Elizabeth Taylor’s novel Mrs Palfrey at the Claremont is a brilliant evocation of growing older. We meet the central character, the widowed Mrs Palfrey, as she is at a crossroads in her life. Encouraged by her neglectful daughter who lives in a distant city, she decides to move into the Claremont, a private residential establishment for genteel seniors. Situated in west London, it is not dissimilar to a hotel.
The book documents Mrs Palfrey’s struggle to retain her dignity, her sense of identity, her independence and her health as she finds herself increasingly lonely, isolated and misunderstood.
I read this book in 2013, as we were beginning work on SWA’s scheme for older people’s housing at Shell Cove. Coinciding with at the start of the DWELL project, it marked a shift in our thinking about specialist housing, especially that aimed at the ageing population.
Mrs Palfrey at the Claremont reveals many things that are wrong about institutional settings, and the desire by older people for independence, autonomy and freedom. The fundamental need to maintain contact with friends and family, have a stake in the outside world and feel invested in the future is a central theme of our work. DWELL identified this as ‘mobility’ in all its many aspects – physical, social, spiritual and temporal.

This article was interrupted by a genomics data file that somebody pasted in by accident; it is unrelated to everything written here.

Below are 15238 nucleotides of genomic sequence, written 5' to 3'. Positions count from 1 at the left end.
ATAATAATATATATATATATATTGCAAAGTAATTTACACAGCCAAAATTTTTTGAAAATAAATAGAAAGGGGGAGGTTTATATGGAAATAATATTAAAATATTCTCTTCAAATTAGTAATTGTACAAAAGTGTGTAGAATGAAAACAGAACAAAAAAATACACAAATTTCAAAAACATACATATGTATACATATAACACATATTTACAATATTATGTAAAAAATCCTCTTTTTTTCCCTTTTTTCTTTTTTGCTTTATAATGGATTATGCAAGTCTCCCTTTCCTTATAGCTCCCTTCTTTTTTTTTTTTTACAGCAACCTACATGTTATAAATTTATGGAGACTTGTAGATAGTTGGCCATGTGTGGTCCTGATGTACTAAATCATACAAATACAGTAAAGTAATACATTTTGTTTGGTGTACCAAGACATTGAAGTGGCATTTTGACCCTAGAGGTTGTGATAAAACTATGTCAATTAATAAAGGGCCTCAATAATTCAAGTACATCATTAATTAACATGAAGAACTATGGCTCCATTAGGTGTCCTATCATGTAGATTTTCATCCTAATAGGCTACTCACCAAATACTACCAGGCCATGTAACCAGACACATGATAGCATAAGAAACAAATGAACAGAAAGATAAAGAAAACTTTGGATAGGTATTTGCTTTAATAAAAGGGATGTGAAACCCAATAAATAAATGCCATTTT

Our neighbourhood and housing designs for DWELL, like the buildings we have designed for PegasusLife, provide opportunities for building a community through shared experiences with neighbours together with access to services, shops, gardens, culture and transport. Our designs permit seamless transition from the interior of the home into the wider environment.
Just as Mrs Palfrey struggles with institutional life – its petty gossip, shifting allegiances and the infringements of her privacy that characterise the Claremont – study upon study shows that most people would prefer to stay in their own homes rather than move into a ‘home’ if they had the choice. Critically, these homes need to look and feel conventional, but each design should allows for future adaptations to be anticipated in older age, and each have sufficient space to allow occupants to age well in place.
What’s more, if we could build all homes like this it would work for everyone, not just older people. Homes such as this should be the standard our society aims for across the board. The contribution to health provided by our housing and neighbourhoods is often underestimated, but if we followed the logic outlined above, we would significantly reduce our social care crisis.